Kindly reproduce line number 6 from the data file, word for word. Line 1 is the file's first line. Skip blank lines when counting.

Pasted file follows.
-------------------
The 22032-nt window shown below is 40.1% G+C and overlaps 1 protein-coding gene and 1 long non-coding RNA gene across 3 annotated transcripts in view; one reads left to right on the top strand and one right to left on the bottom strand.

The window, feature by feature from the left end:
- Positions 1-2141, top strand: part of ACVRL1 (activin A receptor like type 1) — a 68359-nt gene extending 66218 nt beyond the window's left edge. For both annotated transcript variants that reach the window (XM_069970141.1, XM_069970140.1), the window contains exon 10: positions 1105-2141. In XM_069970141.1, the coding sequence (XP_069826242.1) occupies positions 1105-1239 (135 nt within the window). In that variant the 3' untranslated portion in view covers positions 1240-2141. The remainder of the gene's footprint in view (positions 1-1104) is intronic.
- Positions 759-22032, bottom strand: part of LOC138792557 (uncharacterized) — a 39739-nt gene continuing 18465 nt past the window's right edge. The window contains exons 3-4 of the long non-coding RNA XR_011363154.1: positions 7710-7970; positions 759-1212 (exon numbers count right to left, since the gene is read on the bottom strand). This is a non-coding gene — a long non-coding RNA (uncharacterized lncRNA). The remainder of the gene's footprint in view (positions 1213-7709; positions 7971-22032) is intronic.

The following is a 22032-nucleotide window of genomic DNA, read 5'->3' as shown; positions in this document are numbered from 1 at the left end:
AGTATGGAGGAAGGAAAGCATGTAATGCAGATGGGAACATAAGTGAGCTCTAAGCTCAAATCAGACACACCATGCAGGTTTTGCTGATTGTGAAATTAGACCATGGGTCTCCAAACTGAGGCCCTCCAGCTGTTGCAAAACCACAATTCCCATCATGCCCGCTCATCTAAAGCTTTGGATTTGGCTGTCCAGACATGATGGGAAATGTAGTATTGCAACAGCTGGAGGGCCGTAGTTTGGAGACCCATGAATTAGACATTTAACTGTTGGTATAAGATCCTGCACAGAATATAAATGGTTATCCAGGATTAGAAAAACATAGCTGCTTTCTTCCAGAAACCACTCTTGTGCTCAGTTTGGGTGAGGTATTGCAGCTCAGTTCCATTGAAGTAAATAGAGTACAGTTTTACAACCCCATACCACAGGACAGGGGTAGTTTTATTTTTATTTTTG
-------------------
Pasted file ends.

AGTATGGAGGAAGGAAAGCATGTAATGCAGATGGGAACATAAGTGAGCTCTAAGCTCAAATCAGACACACCATGCAGGTTTTGCTGATTGTGAAATTAGACCATGGGTCTCCAAACTGAGGCCCTCCAGCTGTTGCAAAACCACAATTCCCATCATGCCCGCTCATCTAAAGCTTTGGATTTGGCTGTCCAGACATGATGGGAAATGTAGTATTGCAACAGCTGGAGGGCCGTAGTTTGGAGACCCATGAATTAGACATTTAACTGTTGGTATAAGATCCTGCACAGAATATAAATGGTTATCCAGGATTAGAAAAACATAGCTGCTTTCTTCCAGAAACCACTCTTGTGCTCAGTTTGGGTGAGGTATTGCAGCTCAGTTCCATTGAAGTAAATAGAGTACAGTTTTACAACCCCATACCACAGGACAGGGGTAGTTTTATTTTTATTTTTG